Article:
There are less than 25 days until the November 8 election. On the ballot, you will find a number of important state questions to consider. Of those state questions, the outcomes of SQ 780 and SQ 781 will be pivotal to lowering the prison populations of Oklahoma.
If SQ 780 is approved, simple drug possession and property crime offenses under $1000 will be reclassified from felonies to misdemeanors. The measure was introduced in an effort to lower state prison populations and decrease the amount of state funds spent on Oklahoma prisons.
A “yes” vote for SQ 780 is in favor of reclassifying certain property and drug possession offenses as misdemeanor crimes. SQ 780 and SQ 781 go hand in hand. A “yes” vote for SQ 781 is a vote to fund rehabilitative programs for substance abuse and mental health treatment with the money saved from reclassifying certain crimes as misdemeanors.
Although SQ 780 may pass on its own, the implementation of SQ 781 is contingent on the passage of SQ 780.
Oklahoma statutes say that a second offense of possession of marijuana is a felony, punishable by two to ten years in prison. If there is an “intent to distribute,” an individual can be incarcerated from two years to life.
These laws have contributed to Oklahoma having the second highest incarceration rate in the country. The state also has the highest incarceration rate for women. The Oklahoma Department of Corrections says that the average incarceration rate is 132 women to every 100,000 in the state. In comparison, the national incarceration rate is 68.
In August of 2016, the Oklahoma Department of Corrections released information showing that the state prison system is at 104 percent capacity, with a total of 27,097 inmates in the state.
Of that population 26.3 percent of those inmates are drug offenders, and 23.3 percent have been convicted of nonviolent crimes.
If both SQ 780 and 781 are approved, there will be fewer Oklahoma inmates serving time for nonviolent crimes.
Ray Colburn of Seminole County is one of the hundreds who have suffered under heavy Oklahoma drug laws. “I was on five years probation for three grams of marijuana in 1991,” Colburn explained. “In 1995, I was stopped at a traffic stop and I had 26 grams of marijuana in one bag, no scales, no extra baggies, just one bag. And they charged me with intent to distribute.”
On his second possession charge, Colburn received a 30 year sentence. “It was a ridiculous sentence, 30 years for 26 grams of marijuana. Just ridiculous,” he said.
SQ 780 will affect crimes ruled under simple possession, but will not change classification for possession with an intent to distribute.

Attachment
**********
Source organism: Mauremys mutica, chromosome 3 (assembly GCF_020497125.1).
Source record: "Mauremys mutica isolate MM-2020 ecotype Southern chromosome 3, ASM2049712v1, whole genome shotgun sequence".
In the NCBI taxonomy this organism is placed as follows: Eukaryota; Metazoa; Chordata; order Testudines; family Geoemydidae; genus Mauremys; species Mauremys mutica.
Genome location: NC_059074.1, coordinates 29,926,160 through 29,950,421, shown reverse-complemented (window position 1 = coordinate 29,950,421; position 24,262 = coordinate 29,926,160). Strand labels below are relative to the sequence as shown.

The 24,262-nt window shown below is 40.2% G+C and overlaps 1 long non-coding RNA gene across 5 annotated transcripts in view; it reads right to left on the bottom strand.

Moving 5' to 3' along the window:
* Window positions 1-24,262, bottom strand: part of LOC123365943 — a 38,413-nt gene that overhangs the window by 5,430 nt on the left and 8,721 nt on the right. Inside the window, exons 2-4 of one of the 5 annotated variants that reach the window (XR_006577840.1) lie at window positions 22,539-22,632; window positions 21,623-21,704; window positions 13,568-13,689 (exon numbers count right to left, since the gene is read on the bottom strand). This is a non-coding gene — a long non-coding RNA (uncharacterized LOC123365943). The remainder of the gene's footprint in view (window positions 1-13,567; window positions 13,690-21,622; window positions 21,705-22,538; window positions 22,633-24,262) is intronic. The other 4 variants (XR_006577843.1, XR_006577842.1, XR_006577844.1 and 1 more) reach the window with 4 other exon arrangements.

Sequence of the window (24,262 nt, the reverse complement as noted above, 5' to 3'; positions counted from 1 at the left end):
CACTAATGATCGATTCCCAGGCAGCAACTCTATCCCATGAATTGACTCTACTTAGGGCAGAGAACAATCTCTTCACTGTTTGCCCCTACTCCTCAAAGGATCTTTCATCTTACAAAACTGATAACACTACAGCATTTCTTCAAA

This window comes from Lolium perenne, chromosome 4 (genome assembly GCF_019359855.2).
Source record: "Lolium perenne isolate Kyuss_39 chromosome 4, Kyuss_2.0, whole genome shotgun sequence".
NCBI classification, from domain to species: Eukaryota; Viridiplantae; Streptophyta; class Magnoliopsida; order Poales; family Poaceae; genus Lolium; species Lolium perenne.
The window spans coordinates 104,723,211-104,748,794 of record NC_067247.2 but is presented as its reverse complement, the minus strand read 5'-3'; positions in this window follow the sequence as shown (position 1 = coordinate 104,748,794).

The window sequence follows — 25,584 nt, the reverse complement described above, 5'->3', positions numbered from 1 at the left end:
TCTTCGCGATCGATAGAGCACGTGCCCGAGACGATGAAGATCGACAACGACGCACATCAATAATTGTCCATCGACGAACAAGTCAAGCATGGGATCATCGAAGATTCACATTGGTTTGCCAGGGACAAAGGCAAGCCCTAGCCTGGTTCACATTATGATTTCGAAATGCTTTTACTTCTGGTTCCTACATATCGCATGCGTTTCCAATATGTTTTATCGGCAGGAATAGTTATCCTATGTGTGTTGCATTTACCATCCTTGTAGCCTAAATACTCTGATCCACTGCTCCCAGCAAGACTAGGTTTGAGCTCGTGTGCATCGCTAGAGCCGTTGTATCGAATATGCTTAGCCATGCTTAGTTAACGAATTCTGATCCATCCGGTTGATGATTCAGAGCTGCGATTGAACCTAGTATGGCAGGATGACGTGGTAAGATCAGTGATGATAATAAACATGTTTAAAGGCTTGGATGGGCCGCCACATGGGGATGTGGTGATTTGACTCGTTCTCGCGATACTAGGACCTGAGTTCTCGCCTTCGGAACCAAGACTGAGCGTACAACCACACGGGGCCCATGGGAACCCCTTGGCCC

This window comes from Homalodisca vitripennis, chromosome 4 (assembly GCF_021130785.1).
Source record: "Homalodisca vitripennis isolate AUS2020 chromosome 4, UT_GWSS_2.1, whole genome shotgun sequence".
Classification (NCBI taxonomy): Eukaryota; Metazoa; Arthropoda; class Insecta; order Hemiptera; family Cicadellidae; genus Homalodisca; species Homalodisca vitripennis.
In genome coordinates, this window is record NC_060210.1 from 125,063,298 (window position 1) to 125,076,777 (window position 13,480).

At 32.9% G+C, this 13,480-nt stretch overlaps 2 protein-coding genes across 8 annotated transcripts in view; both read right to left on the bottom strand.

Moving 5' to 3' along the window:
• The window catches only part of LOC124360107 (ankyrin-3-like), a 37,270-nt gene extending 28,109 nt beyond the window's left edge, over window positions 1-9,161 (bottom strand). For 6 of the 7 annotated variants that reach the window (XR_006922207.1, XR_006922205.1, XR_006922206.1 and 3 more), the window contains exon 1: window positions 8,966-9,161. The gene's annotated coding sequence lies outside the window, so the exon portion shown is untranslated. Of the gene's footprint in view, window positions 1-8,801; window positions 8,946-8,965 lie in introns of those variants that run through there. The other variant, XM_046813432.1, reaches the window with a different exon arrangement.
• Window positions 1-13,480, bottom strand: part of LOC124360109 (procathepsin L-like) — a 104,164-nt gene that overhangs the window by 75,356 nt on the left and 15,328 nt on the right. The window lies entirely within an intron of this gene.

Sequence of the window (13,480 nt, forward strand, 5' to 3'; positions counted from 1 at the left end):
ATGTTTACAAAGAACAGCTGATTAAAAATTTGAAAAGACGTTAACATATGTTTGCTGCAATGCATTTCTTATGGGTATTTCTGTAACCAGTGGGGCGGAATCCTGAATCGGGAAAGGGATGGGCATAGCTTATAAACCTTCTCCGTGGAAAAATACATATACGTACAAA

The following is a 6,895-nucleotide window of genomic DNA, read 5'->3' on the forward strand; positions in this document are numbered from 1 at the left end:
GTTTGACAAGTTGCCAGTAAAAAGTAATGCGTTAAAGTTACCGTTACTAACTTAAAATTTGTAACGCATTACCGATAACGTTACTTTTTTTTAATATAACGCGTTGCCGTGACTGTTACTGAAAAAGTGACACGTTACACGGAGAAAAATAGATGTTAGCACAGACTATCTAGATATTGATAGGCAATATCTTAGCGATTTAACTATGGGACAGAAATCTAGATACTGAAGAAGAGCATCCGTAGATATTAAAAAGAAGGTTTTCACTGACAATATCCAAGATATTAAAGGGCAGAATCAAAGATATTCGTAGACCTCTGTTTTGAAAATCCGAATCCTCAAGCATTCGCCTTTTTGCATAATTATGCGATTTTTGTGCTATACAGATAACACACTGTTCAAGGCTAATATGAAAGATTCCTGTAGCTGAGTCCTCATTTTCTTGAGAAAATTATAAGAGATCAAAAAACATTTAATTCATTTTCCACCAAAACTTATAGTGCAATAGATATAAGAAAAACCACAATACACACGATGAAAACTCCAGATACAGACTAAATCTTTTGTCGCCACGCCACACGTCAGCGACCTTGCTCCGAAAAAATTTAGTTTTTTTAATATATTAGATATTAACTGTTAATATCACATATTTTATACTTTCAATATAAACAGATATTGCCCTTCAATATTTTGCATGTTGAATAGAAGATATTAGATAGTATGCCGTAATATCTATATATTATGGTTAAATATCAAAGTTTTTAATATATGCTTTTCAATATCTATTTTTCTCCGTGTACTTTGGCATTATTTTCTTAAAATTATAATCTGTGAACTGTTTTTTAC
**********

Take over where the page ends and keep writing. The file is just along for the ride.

“I think the question  would be a good thing, but if we’re going to leave it to the discretion of the district attorney’s, we’re not going to get anywhere with it,” Colburn said. “These district attorneys and cops are wide open to call it intent to distribute. If they throw intent to distribute on you, you’re cooked. The district attorneys have too much discretion, and it won’t help if they don’t change that.”
“It’s been a terrible thing for me. They wouldn’t give me a drug court or anything, and it has just kept on and on and on. I’ve lost most of my family ties and all of that,” he said. “Oklahoma needs to do something with their laws, because mine is just one story.”
Colburn is currently on parole.
Norma Sapp is the Oklahoma director of NORML, the National Organization for the Reform of Marijuana Laws. Sapp has followed Colburn’s case since 1991. Sapp’s history with marijuana advocacy began with an interest in hemp farming, which inspired her to pursue marijuana legalization. After years of working for reform, the pain and suffering of the families torn apart by incarceration fueled her desire for more change.
“Without 781 passing, 780 won’t work at all,” Sapp said. “If we don’t take the money that is realized from the savings of not locking up so many people and put it into county mental health facilities, and drug treatment, 780 won’t be beneficial.”
The Drug Policy Alliance reports that in 2014, the U.S. invested more than $51 billion in the war on drugs. Meanwhile, a record high of 47,000 individuals died of overdose the same year. Without proper treatment and rehabilitation, drug addiction will continue to rage.
Opponents of the questions argue that the approval of SQ 780 and SQ 781 would increase crime in Oklahoma.
Tulsa County District Attorney Steve Kunzweiler denounced both questions in an interview with the Tulsa Beacon.
“If you are caught with methamphetamine today, if this new law passes, it would be a misdemeanor. Tomorrow, if you get caught with methamphetamine, it will be a misdemeanor,” he said. “Two years from now, a misdemeanor. You could have 55 arrests and convictions for methamphetamine and always have a misdemeanor.”
Possession of methamphetamine, cocaine, heroin, LSD, marijuana, MDMA/ecstasy, or PCP in the state of Oklahoma is illegal. Charges of possession regarding any of these drugs will be reclassified under State Question 780.
“These things are obviously a threat to our community because of what happens for these people who try to fund their drug habits, you have got to have some kind of what I call a heavy hand,” Kunzweiler said.
The abuse of illegal drugs ought to be treated as a matter of public health, not of criminal justice. According to the National Center on Addiction and Substance Abuse, 65 percent of all inmates meet the medical criteria for substance abuse, yet only 11 percent of US inmates ever receive treatment. Preventative measures against addiction and substance abuse are not being taken, therefore perpetuating the amount of ongoing addictions and repeat arrests.
SQ 780 and SQ 781 are a step towards the treatment and alleviation of drug addictions, instead of using expensive, punitive strategies that have not been effective for the nation.
Vote YES on SQ 780 and SQ 781.